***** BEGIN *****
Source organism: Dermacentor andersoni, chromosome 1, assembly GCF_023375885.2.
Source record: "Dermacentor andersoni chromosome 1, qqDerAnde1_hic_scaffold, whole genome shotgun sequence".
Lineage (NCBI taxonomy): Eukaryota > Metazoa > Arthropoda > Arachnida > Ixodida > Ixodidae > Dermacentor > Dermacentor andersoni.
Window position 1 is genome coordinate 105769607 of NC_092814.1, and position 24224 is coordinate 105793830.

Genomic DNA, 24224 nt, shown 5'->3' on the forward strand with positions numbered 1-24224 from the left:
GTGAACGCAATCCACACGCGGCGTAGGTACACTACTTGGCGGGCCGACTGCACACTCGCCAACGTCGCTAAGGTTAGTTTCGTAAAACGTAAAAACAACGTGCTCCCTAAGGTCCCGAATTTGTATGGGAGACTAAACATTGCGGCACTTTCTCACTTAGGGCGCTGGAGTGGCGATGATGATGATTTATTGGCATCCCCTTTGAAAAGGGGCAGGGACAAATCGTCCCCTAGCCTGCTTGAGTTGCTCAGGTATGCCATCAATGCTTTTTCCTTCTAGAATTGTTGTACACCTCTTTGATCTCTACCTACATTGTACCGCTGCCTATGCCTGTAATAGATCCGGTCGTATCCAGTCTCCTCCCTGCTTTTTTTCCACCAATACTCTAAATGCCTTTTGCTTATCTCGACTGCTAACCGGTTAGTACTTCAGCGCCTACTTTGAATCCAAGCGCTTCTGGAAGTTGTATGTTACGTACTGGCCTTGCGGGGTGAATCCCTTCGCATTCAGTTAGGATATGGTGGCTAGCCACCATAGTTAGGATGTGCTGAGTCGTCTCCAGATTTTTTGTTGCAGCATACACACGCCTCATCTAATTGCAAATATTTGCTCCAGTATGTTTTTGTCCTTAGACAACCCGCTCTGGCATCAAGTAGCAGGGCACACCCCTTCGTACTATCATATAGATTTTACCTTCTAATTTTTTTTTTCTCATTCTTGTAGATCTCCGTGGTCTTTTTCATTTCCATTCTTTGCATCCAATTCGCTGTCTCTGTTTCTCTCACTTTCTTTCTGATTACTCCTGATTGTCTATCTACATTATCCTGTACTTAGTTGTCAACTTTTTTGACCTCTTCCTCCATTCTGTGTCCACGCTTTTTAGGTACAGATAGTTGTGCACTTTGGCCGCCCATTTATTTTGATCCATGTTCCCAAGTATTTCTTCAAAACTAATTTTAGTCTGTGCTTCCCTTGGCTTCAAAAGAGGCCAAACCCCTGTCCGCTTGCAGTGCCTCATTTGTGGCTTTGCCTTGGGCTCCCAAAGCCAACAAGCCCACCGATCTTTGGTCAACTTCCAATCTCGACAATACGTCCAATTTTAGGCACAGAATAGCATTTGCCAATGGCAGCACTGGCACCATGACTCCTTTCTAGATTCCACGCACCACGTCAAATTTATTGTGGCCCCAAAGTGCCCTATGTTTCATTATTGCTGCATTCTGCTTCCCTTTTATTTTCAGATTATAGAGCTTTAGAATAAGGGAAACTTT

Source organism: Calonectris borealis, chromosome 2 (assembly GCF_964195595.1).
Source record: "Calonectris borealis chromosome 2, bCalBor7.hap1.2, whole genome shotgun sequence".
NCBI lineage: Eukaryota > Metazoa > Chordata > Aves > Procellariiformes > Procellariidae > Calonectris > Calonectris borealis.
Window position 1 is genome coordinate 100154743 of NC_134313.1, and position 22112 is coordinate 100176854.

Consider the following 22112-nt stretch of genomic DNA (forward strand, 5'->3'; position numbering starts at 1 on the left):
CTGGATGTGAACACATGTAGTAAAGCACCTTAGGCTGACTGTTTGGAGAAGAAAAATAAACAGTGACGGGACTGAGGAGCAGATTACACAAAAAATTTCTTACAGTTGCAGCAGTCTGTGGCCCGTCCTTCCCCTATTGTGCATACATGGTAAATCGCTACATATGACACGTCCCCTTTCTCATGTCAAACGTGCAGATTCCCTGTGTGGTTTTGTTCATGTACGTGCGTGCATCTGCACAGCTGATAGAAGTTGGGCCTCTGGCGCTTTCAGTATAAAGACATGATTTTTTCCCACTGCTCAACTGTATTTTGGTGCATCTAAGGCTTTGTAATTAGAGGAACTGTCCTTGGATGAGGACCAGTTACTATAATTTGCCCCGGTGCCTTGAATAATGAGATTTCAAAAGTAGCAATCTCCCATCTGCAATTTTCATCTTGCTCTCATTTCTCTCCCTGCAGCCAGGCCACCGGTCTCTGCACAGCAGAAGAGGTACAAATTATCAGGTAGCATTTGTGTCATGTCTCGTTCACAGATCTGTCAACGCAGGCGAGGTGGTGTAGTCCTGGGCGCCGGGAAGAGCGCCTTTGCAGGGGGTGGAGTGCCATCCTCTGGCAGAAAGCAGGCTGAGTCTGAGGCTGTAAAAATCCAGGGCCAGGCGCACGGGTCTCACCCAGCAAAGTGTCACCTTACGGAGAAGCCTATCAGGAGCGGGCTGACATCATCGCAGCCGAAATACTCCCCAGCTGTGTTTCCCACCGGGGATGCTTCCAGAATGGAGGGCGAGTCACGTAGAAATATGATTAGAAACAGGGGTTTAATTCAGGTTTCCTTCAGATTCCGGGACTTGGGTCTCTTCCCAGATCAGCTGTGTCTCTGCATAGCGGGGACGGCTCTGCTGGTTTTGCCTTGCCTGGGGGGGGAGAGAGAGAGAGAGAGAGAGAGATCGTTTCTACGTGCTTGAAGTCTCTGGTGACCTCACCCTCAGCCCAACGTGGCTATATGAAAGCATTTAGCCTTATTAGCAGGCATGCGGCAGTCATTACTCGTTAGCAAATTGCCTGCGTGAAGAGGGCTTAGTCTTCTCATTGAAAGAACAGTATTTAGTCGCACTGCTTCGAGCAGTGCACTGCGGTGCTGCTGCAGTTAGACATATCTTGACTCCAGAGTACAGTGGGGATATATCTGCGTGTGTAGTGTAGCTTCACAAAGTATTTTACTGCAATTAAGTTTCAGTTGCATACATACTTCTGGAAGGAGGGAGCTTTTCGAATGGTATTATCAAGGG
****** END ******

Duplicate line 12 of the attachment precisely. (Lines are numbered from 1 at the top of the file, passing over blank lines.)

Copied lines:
CTGGATGTGAACACATGTAGTAAAGCACCTTAGGCTGACTGTTTGGAGAAGAAAAATAAACAGTGACGGGACTGAGGAGCAGATTACACAAAAAATTTCTTACAGTTGCAGCAGTCTGTGGCCCGTCCTTCCCCTATTGTGCATACATGGTAAATCGCTACATATGACACGTCCCCTTTCTCATGTCAAACGTGCAGATTCCCTGTGTGGTTTTGTTCATGTACGTGCGTGCATCTGCACAGCTGATAGAAGTTGGGCCTCTGGCGCTTTCAGTATAAAGACATGATTTTTTCCCACTGCTCAACTGTATTTTGGTGCATCTAAGGCTTTGTAATTAGAGGAACTGTCCTTGGATGAGGACCAGTTACTATAATTTGCCCCGGTGCCTTGAATAATGAGATTTCAAAAGTAGCAATCTCCCATCTGCAATTTTCATCTTGCTCTCATTTCTCTCCCTGCAGCCAGGCCACCGGTCTCTGCACAGCAGAAGAGGTACAAATTATCAGGTAGCATTTGTGTCATGTCTCGTTCACAGATCTGTCAACGCAGGCGAGGTGGTGTAGTCCTGGGCGCCGGGAAGAGCGCCTTTGCAGGGGGTGGAGTGCCATCCTCTGGCAGAAAGCAGGCTGAGTCTGAGGCTGTAAAAATCCAGGGCCAGGCGCACGGGTCTCACCCAGCAAAGTGTCACCTTACGGAGAAGCCTATCAGGAGCGGGCTGACATCATCGCAGCCGAAATACTCCCCAGCTGTGTTTCCCACCGGGGATGCTTCCAGAATGGAGGGCGAGTCACGTAGAAATATGATTAGAAACAGGGGTTTAATTCAGGTTTCCTTCAGATTCCGGGACTTGGGTCTCTTCCCAGATCAGCTGTGTCTCTGCATAGCGGGGACGGCTCTGCTGGTTTTGCCTTGCCTGGGGGGGGAGAGAGAGAGAGAGAGAGAGAGATCGTTTCTACGTGCTTGAAGTCTCTGGTGACCTCACCCTCAGCCCAACGTGGCTATATGAAAGCATTTAGCCTTATTAGCAGGCATGCGGCAGTCATTACTCGTTAGCAAATTGCCTGCGTGAAGAGGGCTTAGTCTTCTCATTGAAAGAACAGTATTTAGTCGCACTGCTTCGAGCAGTGCACTGCGGTGCTGCTGCAGTTAGACATATCTTGACTCCAGAGTACAGTGGGGATATATCTGCGTGTGTAGTGTAGCTTCACAAAGTATTTTACTGCAATTAAGTTTCAGTTGCATACATACTTCTGGAAGGAGGGAGCTTTTCGAATGGTATTATCAAGGG